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Finding Success in Independent Sales

Updated on September 30, 2012

Direct Sales

Most of us have worked as sales clerks at one time or another during our lives.  Many people spend entire careers working at retail stores.  Retail sales clerks generally are paid by the hour, and punch a time clock.  Hourly salaries are sometimes low, and bigger paychecks are dependent on commissions from sales made.

Direct sales are different.  Usually, paychecks are totally dependent on sales commission.  Sales are made independently.  There is no time clock to punch, and selling is done person to person, or person to business.

The success you achieve is up to you...

Do Your Homework

Read everything you can, before choosing a new company.
Read everything you can, before choosing a new company.

Choose the Right Company

If you are searching for a sales representative position, do your homework.  Do not just take the first thing that pops up.  While it is often difficult to find a classic white collar career position, manufacturer's rep. positions, and direct selling opportunities abound.

In a manufacturer's representative position, you will work most often for commission only.  You might have only one or two products to sell, and a specific market to target.  If you choose the right product, you can make a very good living.  If you don't, it's on to the next thing.

With direct selling, you are usually an independent business owner.  You pay a fee to join the company, and get a kit of products to sell.  Examples of this are Avon, Tupperware, and Amway.

Develop a Plan

Every commissioned sales representative needs a plan.  You might be working for yourself, your father, or be part of a large company, .... you still need a plan.  Even though you are not officially punching a time clock, you will probably find yourself putting in many hours each day.  The hours you choose to work can be more flexible, though.

Make a list each evening of what you plan to accomplish the next day.  Check off each task as you complete it.  Keep all your contacts, and phone numbers organized.  Jot down notes about your contacts after you meet, so you will remember something about them when you meet again.  Keep a calendar handy, whether digital, or handwritten.

Set weekly, monthly, and yearly goals.

Mirror - Mirror

Be Professional

At home, you might enjoy lounging around in sweat pants, or pajama jeans.  If you are meeting clients, though, it is time to shine.  It doesn't matter if you are twenty, or forty, or sixty, you need to look the best that you can.  Your hair should be neatly trimmed, your clothes stylish, your nails clean and short.  Confidence in yourself will help you to make sales.

If you are making phone calls, work to develop a professional phone voice.  If you are working from home, make sure your television is off, and the dog is in another room.

Know Your Products

This seems obvious, but enthusiasm can sometimes trigger us to jump in too soon.  Study everything that is involved with your products.  A pharmaceutical representative has to be able to discuss side effects with doctors and nurses.  A person selling hospital beds has to know how to work them.  If you are selling a computer program, you better be able to teach the clients how to use it.  If you are selling insurance, you need to know all about the different plans and benefits.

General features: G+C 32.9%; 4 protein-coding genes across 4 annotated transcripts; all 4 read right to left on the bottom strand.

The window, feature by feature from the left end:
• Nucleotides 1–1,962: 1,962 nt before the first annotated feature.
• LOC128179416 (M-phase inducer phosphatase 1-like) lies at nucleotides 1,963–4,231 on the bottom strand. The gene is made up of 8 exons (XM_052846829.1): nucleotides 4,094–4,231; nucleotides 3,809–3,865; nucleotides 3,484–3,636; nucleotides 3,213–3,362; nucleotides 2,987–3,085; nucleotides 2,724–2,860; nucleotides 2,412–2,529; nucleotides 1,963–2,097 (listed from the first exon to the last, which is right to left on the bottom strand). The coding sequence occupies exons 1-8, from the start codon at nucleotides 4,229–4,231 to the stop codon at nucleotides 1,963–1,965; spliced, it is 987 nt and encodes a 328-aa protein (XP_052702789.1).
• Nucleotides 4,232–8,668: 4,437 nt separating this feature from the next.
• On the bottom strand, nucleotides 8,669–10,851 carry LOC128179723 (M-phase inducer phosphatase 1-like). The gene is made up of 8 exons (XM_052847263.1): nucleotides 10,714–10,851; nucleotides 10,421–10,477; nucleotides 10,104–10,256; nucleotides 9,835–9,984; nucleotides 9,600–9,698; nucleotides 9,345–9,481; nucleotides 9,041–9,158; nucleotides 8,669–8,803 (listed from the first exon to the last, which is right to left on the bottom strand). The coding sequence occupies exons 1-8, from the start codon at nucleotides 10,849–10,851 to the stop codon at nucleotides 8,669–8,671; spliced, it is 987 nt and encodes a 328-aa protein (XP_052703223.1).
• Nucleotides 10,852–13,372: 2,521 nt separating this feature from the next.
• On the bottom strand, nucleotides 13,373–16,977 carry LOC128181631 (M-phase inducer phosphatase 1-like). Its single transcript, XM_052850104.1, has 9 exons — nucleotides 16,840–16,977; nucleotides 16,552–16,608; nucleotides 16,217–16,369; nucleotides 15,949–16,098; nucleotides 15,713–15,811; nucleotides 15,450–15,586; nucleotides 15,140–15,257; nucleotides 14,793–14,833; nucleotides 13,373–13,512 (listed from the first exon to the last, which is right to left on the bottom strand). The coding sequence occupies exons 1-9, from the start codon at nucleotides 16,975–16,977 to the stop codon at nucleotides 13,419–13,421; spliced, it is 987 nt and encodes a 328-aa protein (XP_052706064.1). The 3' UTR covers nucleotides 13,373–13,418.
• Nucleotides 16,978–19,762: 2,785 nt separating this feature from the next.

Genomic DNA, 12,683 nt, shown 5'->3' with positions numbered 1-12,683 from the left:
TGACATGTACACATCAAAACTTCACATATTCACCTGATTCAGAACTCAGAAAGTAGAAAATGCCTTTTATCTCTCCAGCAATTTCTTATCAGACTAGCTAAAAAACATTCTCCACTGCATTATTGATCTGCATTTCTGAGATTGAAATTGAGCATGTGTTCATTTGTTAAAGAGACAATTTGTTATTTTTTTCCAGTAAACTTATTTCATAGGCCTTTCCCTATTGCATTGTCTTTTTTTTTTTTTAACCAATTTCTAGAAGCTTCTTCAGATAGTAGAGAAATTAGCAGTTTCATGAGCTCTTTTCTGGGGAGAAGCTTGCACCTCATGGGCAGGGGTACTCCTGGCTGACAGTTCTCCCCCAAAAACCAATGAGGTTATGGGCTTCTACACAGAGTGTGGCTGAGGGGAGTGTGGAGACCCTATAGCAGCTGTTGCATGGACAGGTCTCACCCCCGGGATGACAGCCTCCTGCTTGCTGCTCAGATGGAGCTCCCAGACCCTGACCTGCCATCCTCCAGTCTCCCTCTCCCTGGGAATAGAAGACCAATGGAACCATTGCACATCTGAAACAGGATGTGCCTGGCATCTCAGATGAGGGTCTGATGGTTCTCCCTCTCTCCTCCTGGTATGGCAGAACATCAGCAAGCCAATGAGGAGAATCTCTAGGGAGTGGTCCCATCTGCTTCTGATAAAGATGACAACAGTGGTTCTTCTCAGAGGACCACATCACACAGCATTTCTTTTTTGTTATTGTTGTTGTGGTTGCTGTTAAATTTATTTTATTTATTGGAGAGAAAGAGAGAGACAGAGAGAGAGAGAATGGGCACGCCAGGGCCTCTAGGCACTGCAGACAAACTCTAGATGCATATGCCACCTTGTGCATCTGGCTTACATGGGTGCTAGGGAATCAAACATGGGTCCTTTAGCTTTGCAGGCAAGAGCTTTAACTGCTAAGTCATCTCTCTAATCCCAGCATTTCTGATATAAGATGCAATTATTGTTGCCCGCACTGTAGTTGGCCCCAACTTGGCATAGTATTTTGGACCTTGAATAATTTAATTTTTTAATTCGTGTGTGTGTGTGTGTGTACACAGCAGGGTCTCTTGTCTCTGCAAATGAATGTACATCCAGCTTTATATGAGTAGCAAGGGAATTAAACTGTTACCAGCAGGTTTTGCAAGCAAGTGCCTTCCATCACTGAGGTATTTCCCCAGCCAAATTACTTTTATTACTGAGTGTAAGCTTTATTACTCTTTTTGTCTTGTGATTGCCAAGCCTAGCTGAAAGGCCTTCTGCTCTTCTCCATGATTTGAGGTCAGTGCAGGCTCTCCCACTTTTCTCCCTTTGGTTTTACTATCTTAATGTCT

Knowledge of your products, especially if you truly BELIEVE in the products, will always help you to boost your sales.

Radiate Enthusiasm

Enthusiasm is contagious. If you are happy, people will enjoy talking to you. If you meet clients, and act unfriendly, sad, and depressed, they are not going to want to talk to you for long.

As I said before, it is very important to believe in what you are selling. You should have a personal testimony related to the product. Choose carefully what you decide to sell.

Below are some links to a few sales opportunities.


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    • susansisk profile imageAUTHOR

      Susan Sisk 

      5 years ago from Georgia, USA

      Thank you for reading, and your comments. I agree, there are lots of good products out there. I have seen some of the best stuff at small craft fairs.

    • Lilleyth profile image

      Suzanne Sheffield 

      5 years ago from Mid-Atlantic

      Great hub ! I very much enjoyed being a gift sales rep with about 20 lines until I was injured in a car accident which negatively affected my feelings about being out on the highway. If I ever overcome my fear of driving long distances I might start gift repping again as it is so enjoyable finding lines and seeing the results when a retailer tells you how happy they are after a new product flies off their shelves. There are tons of creative people with products they need a rep to sell. The Internet may have hurt us "road warriors" but I still think showing up with a WaWa coffee in hand for a client is much more enjoyable than ordering things you cannot see and touch. I'm old school!

    • susansisk profile imageAUTHOR

      Susan Sisk 

      6 years ago from Georgia, USA

      I have changed companies since writing this. Sometimes I feel that I work more now than when I had a regular job. Good luck with your Avon sales!

    • Journey * profile image

      Nyesha Pagnou MPH 

      6 years ago from USA

      Hi susansisk

      This is a great article. Thanks for writing. Yes, remaining enthusiastic is very important. I see you've listed Avon. That's what I sell:).


      Journey *


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